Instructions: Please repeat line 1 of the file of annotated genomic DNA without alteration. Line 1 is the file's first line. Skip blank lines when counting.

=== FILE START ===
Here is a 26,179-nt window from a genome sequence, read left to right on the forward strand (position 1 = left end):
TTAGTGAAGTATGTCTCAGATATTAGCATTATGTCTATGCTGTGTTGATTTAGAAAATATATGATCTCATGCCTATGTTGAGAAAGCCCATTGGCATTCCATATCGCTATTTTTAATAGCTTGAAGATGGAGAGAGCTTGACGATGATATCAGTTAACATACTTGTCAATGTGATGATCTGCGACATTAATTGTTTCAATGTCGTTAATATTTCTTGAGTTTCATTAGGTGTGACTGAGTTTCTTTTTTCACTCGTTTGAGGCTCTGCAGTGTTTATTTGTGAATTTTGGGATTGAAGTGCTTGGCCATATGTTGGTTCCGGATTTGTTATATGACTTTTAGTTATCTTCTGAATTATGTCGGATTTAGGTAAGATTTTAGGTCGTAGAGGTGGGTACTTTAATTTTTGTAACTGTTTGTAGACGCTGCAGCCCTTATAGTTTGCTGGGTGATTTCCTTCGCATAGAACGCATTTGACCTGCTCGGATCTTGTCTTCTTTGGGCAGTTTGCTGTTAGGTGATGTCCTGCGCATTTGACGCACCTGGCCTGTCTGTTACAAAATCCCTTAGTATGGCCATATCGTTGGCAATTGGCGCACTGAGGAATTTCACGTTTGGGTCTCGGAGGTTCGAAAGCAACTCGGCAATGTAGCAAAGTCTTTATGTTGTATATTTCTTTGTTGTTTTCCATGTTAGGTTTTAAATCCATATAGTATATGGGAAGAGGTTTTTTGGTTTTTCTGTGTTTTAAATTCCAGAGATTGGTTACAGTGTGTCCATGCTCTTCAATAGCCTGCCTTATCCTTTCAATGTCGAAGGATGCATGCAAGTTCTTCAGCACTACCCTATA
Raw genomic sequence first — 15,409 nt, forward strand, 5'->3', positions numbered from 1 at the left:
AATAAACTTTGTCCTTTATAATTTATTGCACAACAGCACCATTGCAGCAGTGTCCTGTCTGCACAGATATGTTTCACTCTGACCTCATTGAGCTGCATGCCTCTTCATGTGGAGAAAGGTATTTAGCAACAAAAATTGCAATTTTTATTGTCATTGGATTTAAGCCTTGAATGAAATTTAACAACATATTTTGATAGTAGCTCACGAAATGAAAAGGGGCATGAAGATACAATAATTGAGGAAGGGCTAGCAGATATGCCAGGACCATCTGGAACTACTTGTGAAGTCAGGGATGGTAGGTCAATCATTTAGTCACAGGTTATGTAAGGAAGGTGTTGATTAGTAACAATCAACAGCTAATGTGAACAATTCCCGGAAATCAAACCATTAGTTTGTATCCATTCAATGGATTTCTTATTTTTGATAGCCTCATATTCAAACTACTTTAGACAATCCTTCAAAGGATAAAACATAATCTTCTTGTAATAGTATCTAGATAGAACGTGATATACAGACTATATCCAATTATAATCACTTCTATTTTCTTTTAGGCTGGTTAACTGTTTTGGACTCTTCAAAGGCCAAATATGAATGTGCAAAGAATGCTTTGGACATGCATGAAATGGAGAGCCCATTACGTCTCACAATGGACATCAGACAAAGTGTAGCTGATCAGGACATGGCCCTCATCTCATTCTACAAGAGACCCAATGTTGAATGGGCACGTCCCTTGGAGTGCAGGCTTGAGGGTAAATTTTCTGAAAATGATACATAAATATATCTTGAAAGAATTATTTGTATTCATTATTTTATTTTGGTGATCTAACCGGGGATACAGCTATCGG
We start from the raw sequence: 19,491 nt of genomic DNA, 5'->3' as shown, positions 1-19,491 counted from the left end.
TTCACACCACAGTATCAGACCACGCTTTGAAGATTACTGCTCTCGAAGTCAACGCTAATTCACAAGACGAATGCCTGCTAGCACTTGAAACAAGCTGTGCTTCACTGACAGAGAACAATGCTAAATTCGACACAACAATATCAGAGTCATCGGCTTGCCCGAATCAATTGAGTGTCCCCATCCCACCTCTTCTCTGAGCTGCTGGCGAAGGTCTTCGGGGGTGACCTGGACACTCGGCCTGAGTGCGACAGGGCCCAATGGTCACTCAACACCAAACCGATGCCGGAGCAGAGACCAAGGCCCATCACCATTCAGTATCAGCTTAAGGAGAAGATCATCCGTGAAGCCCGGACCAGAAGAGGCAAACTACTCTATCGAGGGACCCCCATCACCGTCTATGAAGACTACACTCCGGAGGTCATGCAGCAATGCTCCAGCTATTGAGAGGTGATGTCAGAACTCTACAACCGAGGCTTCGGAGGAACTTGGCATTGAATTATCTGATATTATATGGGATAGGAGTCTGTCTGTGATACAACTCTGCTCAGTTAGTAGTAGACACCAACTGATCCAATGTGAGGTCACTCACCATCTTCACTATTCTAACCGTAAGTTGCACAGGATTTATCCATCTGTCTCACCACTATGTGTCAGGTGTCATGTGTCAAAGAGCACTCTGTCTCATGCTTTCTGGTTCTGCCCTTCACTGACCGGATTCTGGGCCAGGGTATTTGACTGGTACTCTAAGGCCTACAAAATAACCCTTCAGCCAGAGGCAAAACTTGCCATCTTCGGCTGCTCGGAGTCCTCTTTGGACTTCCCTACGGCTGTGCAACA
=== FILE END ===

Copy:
Here is a 26,179-nt window from a genome sequence, read left to right on the forward strand (position 1 = left end):